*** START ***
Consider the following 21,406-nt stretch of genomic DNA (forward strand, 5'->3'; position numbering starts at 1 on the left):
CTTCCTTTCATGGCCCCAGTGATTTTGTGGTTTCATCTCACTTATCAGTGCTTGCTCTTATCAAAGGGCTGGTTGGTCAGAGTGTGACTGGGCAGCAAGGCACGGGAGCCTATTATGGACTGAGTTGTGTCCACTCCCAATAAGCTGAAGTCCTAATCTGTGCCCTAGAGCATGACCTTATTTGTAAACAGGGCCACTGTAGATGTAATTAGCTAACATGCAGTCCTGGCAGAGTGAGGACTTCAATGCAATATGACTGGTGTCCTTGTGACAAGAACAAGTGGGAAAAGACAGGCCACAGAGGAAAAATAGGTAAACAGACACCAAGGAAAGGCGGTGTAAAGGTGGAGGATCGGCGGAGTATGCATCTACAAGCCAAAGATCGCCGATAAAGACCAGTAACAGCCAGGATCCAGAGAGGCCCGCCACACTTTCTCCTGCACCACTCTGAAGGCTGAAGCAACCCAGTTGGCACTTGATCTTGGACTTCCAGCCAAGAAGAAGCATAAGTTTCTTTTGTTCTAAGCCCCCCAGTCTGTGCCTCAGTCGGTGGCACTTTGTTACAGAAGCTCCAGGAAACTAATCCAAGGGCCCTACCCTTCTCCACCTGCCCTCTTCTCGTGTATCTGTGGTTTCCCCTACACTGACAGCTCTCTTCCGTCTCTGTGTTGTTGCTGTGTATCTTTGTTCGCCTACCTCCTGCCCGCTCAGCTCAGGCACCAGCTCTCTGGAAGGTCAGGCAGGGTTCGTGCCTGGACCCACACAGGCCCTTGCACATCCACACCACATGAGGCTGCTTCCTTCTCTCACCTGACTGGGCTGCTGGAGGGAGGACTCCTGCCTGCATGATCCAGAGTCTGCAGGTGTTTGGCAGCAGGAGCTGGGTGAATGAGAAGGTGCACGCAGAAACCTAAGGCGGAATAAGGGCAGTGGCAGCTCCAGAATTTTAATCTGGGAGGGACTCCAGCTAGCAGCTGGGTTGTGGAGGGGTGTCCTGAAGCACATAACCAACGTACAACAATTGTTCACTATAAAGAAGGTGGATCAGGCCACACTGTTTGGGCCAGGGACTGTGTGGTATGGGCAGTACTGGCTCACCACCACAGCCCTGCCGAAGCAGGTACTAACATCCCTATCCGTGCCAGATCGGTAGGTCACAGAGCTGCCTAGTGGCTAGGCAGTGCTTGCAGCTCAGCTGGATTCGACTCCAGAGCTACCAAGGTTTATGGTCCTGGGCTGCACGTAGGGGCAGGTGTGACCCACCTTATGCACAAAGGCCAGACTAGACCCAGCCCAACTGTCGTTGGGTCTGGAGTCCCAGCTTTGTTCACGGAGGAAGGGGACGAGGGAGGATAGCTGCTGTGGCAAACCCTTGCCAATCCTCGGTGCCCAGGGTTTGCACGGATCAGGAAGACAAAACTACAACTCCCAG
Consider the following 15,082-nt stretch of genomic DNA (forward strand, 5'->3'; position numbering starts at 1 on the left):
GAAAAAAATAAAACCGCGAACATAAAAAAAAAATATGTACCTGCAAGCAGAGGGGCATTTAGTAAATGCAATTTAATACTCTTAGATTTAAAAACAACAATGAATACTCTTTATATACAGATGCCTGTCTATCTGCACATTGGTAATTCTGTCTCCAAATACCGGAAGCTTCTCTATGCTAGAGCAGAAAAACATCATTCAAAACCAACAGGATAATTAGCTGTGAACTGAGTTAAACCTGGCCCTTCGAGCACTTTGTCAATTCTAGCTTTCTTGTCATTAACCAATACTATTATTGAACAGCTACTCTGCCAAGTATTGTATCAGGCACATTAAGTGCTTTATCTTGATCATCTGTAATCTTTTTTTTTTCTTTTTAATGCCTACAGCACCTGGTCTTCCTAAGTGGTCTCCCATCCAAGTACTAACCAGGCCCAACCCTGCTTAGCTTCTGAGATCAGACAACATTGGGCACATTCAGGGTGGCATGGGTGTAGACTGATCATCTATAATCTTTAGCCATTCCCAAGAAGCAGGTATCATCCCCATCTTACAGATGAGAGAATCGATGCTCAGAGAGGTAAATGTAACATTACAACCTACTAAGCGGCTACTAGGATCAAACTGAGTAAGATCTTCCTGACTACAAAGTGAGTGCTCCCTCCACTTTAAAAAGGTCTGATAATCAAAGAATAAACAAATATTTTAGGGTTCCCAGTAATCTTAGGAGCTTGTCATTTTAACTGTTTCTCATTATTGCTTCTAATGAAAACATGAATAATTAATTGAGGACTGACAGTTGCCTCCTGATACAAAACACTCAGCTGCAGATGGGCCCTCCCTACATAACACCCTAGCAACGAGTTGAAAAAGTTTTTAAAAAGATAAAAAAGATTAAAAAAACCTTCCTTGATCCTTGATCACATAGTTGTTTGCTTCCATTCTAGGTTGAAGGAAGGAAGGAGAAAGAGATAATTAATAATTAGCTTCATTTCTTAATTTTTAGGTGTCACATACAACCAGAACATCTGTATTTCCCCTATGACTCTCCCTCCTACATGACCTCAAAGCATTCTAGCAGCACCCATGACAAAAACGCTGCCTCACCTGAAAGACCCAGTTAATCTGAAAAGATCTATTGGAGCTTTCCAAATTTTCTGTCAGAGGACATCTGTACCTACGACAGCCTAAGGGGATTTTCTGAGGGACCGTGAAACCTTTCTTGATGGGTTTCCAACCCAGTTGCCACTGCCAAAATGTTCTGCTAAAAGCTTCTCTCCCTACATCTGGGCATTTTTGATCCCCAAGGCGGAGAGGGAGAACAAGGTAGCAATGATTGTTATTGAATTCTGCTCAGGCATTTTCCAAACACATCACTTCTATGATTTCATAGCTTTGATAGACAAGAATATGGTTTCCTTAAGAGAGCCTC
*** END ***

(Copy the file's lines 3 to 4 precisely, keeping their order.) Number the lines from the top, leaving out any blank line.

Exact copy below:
Consider the following 15,082-nt stretch of genomic DNA (forward strand, 5'->3'; position numbering starts at 1 on the left):
GAAAAAAATAAAACCGCGAACATAAAAAAAAAATATGTACCTGCAAGCAGAGGGGCATTTAGTAAATGCAATTTAATACTCTTAGATTTAAAAACAACAATGAATACTCTTTATATACAGATGCCTGTCTATCTGCACATTGGTAATTCTGTCTCCAAATACCGGAAGCTTCTCTATGCTAGAGCAGAAAAACATCATTCAAAACCAACAGGATAATTAGCTGTGAACTGAGTTAAACCTGGCCCTTCGAGCACTTTGTCAATTCTAGCTTTCTTGTCATTAACCAATACTATTATTGAACAGCTACTCTGCCAAGTATTGTATCAGGCACATTAAGTGCTTTATCTTGATCATCTGTAATCTTTTTTTTTTCTTTTTAATGCCTACAGCACCTGGTCTTCCTAAGTGGTCTCCCATCCAAGTACTAACCAGGCCCAACCCTGCTTAGCTTCTGAGATCAGACAACATTGGGCACATTCAGGGTGGCATGGGTGTAGACTGATCATCTATAATCTTTAGCCATTCCCAAGAAGCAGGTATCATCCCCATCTTACAGATGAGAGAATCGATGCTCAGAGAGGTAAATGTAACATTACAACCTACTAAGCGGCTACTAGGATCAAACTGAGTAAGATCTTCCTGACTACAAAGTGAGTGCTCCCTCCACTTTAAAAAGGTCTGATAATCAAAGAATAAACAAATATTTTAGGGTTCCCAGTAATCTTAGGAGCTTGTCATTTTAACTGTTTCTCATTATTGCTTCTAATGAAAACATGAATAATTAATTGAGGACTGACAGTTGCCTCCTGATACAAAACACTCAGCTGCAGATGGGCCCTCCCTACATAACACCCTAGCAACGAGTTGAAAAAGTTTTTAAAAAGATAAAAAAGATTAAAAAAACCTTCCTTGATCCTTGATCACATAGTTGTTTGCTTCCATTCTAGGTTGAAGGAAGGAAGGAGAAAGAGATAATTAATAATTAGCTTCATTTCTTAATTTTTAGGTGTCACATACAACCAGAACATCTGTATTTCCCCTATGACTCTCCCTCCTACATGACCTCAAAGCATTCTAGCAGCACCCATGACAAAAACGCTGCCTCACCTGAAAGACCCAGTTAATCTGAAAAGATCTATTGGAGCTTTCCAAATTTTCTGTCAGAGGACATCTGTACCTACGACAGCCTAAGGGGATTTTCTGAGGGACCGTGAAACCTTTCTTGATGGGTTTCCAACCCAGTTGCCACTGCCAAAATGTTCTGCTAAAAGCTTCTCTCCCTACATCTGGGCATTTTTGATCCCCAAGGCGGAGAGGGAGAACAAGGTAGCAATGATTGTTATTGAATTCTGCTCAGGCATTTTCCAAACACATCACTTCTATGATTTCATAGCTTTGATAGACAAGAATATGGTTTCCTTAAGAGAGCCTC